Cardboard deteriorates, or maybe it is more useful to say that it transforms. This, too, is significant. Indeed, many of the cartonera collectives write in their manifestos of an identification with the present moment, describe their project as ephemeral and shifting. Even in its other uses, cardboard precipitates the transformation of something to another thing; take, for example, compost. Adding cardboard to compost provides a rich source of carbon that feeds the microorganisms that turn food waste into nutrient-rich compost. In order to be effective in this way, though, the cardboard has to change forms; simply tossing a cardboard box into the compost will not work; the cardboard ought to be broken into small pieces or shredded, and turned into the compost to mix. This, too, is part of our cardboard semiotics. There is already something in cardboard that accompanies transformation. When we think of cardboard, we think of recycling, reusing, using again. Yiyi Jambo (Asunción, Paraguay) declares in its manifesto, “It’s not necessary to keep plundering nature just to make art. Among the detritus abound cardboard and other remains for fueling the invisible mambo of the visible, for cartonerism to keep sprouting up without end and without repetition.”

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My rabbits also take pleasure in cardboard.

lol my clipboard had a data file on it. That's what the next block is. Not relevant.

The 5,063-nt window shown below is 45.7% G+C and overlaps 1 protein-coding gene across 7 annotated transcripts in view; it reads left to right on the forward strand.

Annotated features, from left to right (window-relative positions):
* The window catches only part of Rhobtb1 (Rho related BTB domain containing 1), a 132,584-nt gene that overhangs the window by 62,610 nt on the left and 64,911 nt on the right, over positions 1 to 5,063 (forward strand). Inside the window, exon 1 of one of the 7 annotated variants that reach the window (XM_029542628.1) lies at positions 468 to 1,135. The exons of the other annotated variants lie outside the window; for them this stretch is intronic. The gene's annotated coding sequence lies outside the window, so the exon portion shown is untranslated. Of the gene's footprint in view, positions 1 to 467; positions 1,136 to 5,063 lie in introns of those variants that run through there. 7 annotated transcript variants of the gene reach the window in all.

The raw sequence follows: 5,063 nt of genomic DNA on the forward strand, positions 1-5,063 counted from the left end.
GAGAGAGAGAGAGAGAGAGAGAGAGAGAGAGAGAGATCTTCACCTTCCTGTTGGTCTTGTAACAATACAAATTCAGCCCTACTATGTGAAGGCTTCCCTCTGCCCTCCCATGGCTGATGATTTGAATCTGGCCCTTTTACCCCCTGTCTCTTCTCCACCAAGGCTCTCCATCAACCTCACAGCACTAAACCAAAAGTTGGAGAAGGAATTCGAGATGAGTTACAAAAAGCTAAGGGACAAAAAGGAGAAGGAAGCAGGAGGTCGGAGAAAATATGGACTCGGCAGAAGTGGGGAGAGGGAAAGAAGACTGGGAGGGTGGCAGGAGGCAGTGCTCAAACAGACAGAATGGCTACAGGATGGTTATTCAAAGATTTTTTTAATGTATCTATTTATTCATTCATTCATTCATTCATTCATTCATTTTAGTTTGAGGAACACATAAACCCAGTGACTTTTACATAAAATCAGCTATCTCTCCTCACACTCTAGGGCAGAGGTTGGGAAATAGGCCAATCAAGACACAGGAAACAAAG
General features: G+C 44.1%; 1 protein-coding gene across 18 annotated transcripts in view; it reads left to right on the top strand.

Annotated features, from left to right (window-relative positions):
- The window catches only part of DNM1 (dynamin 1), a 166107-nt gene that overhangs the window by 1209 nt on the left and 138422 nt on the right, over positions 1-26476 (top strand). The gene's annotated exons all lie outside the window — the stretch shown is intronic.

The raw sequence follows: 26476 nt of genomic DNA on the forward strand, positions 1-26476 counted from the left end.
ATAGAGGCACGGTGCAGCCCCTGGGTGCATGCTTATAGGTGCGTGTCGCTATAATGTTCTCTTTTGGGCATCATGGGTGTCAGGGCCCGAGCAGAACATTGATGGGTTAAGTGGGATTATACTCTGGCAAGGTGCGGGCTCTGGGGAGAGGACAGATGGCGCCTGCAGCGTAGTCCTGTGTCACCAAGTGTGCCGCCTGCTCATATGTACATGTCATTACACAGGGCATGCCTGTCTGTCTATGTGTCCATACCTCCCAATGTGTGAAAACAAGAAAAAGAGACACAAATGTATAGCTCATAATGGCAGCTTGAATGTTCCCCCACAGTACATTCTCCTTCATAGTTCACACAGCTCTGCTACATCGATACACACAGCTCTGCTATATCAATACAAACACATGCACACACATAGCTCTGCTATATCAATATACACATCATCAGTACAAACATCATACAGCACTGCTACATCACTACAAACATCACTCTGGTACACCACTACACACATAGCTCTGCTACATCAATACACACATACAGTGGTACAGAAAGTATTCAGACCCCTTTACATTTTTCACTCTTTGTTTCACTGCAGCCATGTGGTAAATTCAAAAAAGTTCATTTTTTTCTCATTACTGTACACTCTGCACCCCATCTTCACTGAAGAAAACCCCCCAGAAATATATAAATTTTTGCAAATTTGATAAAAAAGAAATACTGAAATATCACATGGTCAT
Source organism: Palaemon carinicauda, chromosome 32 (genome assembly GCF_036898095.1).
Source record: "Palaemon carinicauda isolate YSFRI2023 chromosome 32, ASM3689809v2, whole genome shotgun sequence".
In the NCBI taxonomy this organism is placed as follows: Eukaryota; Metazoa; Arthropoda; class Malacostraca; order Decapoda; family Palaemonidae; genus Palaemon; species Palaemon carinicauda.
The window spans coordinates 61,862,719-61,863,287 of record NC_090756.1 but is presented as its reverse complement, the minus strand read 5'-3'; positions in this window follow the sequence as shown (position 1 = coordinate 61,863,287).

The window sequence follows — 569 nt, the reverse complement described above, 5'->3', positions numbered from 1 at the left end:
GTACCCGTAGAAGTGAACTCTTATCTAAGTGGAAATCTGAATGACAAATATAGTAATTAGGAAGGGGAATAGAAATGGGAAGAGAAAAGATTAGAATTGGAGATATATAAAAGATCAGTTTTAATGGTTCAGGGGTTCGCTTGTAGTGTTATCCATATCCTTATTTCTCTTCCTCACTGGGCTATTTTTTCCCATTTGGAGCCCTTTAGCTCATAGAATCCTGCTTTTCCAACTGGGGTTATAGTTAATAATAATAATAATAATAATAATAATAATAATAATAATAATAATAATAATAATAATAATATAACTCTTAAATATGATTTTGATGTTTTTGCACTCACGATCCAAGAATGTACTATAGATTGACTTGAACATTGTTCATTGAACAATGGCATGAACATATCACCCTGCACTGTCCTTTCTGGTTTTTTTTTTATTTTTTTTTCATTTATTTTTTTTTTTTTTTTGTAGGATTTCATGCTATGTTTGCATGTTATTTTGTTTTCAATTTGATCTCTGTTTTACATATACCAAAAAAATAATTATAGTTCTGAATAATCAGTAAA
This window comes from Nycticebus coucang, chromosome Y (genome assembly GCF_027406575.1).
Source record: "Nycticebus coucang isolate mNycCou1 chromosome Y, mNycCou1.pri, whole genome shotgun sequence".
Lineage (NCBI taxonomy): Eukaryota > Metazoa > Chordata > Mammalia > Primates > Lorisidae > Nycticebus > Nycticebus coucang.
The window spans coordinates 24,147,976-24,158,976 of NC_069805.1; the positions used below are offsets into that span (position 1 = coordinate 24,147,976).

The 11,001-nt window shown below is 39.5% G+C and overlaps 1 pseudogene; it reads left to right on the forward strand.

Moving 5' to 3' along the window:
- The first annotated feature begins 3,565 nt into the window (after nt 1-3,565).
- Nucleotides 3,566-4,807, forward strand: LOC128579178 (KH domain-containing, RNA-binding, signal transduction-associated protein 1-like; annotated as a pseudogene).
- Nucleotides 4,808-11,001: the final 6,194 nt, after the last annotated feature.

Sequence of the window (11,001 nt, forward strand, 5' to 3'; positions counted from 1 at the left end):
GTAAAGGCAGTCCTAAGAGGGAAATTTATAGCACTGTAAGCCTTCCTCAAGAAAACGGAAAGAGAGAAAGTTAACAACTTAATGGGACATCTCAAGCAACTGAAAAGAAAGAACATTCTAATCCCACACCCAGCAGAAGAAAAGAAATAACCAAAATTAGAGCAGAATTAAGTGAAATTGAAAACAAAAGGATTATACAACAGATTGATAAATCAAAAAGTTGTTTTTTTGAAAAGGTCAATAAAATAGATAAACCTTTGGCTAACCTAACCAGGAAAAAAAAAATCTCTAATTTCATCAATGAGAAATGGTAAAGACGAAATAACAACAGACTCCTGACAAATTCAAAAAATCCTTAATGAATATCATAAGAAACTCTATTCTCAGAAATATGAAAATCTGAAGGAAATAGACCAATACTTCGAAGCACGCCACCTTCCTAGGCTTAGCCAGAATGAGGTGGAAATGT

There are several different kinds of cardboard. For its part, Wikipedia declares, “Often the term “cardboard” is avoided because it does not define any particular material.” The kind used for cartonera books is corrugated, meaning between its layers it has ridges, and without shine on either side. The haptic experience of cardboard is a different way of making and encountering a book; cardboard does not feel or fold or stay folded the way that conventional bindings do. It feels different. This different feeling is central to the matter. The book workers of the cartoneras could be understood as “produc[ing] a reparative experience of depression by literally engaging the senses in a way that makes things feel different” (Cvetkovich 177). This builds on Walter Benjamin and Barbero’s work of reading social change through sensory change and vice versa. Here is an excerpt from the manifesto of Bilbija Cartonera that connects these possibilities (emphasis mine):